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In general any two circles have two centers of homothety. They have only one center when the circles have the same radius or when the circles have the same center.

Given two circles of different radii with disjoint interiors, their external center of homothety is at the intersection of the external tangents and the internal center is at the intersection of the internal tangents. This is the case because homothety preserves tangency. So the centers of homothety are easy to construct in this case.

If the circles partially overlap, there is still an external homothetyic center at the intersection of external tangents, and an internal homothety center lying somewhere along the line joining the centers of the circles. If the circles overlap completlety (one inside the other), there are two internal homothety centers on the line joining the centers of the circles.

My question is how do you construct (with compass and straightedge) the centers of homothety in the cases where the circle interiors are not disjoint.

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In the case of two circles that are not disjoint, I think that you only have one homothety center, which is the one found by the intersecction of the external tangents. The reason for that is that when you have two circles that are not disjoint the internal tangent no longer exists. In case you don't know how to find the external tangent of two cercles (it doesn't matter if they are disjoint or not) with compass and straightedge, here you have images and an explanation that shows you how to do it.

http://jwilson.coe.uga.edu/emt669/Student.Folders/Kertscher.Jeff/Essay.3/Tangents.html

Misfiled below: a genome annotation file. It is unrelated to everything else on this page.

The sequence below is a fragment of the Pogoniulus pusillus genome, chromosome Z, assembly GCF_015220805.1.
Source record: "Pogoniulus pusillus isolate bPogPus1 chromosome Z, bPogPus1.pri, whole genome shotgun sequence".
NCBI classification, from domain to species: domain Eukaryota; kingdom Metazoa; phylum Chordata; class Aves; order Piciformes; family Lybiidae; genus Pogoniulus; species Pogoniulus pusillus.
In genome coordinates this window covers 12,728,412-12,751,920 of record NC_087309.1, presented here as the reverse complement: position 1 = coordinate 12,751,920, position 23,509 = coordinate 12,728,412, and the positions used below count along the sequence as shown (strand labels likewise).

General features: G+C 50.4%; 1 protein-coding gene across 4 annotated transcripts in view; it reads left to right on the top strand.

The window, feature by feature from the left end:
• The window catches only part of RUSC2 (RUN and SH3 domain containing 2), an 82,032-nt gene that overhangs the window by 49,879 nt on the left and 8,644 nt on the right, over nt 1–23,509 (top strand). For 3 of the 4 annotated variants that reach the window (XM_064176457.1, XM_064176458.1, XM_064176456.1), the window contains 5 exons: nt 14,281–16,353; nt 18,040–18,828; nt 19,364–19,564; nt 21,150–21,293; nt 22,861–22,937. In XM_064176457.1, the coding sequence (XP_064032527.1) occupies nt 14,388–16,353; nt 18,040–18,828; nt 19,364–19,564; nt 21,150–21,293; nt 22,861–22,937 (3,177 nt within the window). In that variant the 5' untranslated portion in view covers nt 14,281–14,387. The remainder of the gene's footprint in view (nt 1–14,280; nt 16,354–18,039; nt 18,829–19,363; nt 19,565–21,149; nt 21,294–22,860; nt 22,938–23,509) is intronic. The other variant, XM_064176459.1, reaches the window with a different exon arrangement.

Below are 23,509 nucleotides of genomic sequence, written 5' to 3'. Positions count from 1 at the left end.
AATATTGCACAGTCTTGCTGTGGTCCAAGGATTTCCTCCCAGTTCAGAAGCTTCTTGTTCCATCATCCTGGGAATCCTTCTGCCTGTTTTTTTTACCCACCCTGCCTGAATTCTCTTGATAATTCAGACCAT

Basically, you draw a line between the two centers, you find the medium point of this line and draw a circle centered there that touches both cirle centers using the compass. After that, you draw a circle centered in the center of the biggest circle with a radious equal to R= R(big circle)-R(small circle). You draw a line from the center of the biggest circle to the point that you find on the intersection of the two new circles that you've drawn, and follow this line until it intersects with the biggest circle. This point is the first tangent point. If you now draw a parallel line to this one that passes through the center of the small circle, you'll have the second tangent point in the intersection of this line with the small circle. If you draw a line joining both tangent points and make it intersect with the line that joins both circle centers, there you'll have your homothetic center.

For more information, you may want to take a look at this:

https://commons.wikimedia.org/wiki/Category:Homothety_in_circles

Maybe you are looking not for homothety centers but antihomothety centers. I hope I've been able to help you, and don't hesitate to tell me if not, i'll try to do my best!

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  • $\begingroup$ Yes I know how to construct tangent lines to circles. And I am pretty sure there are always 2 centers of homothety except in the cases I mentioned when the centers coincide or the radii are equal. Internal tangents don't have to exist for there to be a center of homothety.... However if a common tangent line does exist, one of the centers must lie on that line. $\endgroup$ – Joshua Benabou Jul 18 '15 at 20:05
  • $\begingroup$ Why do you give me a downvote if you aren't even sure of what you say? As I mention in my answer, this is what I think that happens. If you aren't satisfied with my answer, just tell me, but downvoting me isn't the way to do it I think, not if I do the effort of writting an elavorated answer... Thank you. @JoshuaBenabou $\endgroup$ – Mr.Polymath Jul 22 '15 at 11:51
  • $\begingroup$ Ummm I didn't downvote your answer.... But also you didn't do anything except repeat what I said in the OP. $\endgroup$ – Joshua Benabou Jul 22 '15 at 17:48
  • $\begingroup$ Not true since you asked how to draw it with compass and straightedge and you didn't say if you already knew how to do it or not. $\endgroup$ – Mr.Polymath Jul 23 '15 at 6:49
  • $\begingroup$ Yes I did. I said "so the centers are easy to construct in this case". $\endgroup$ – Joshua Benabou Jul 23 '15 at 6:52

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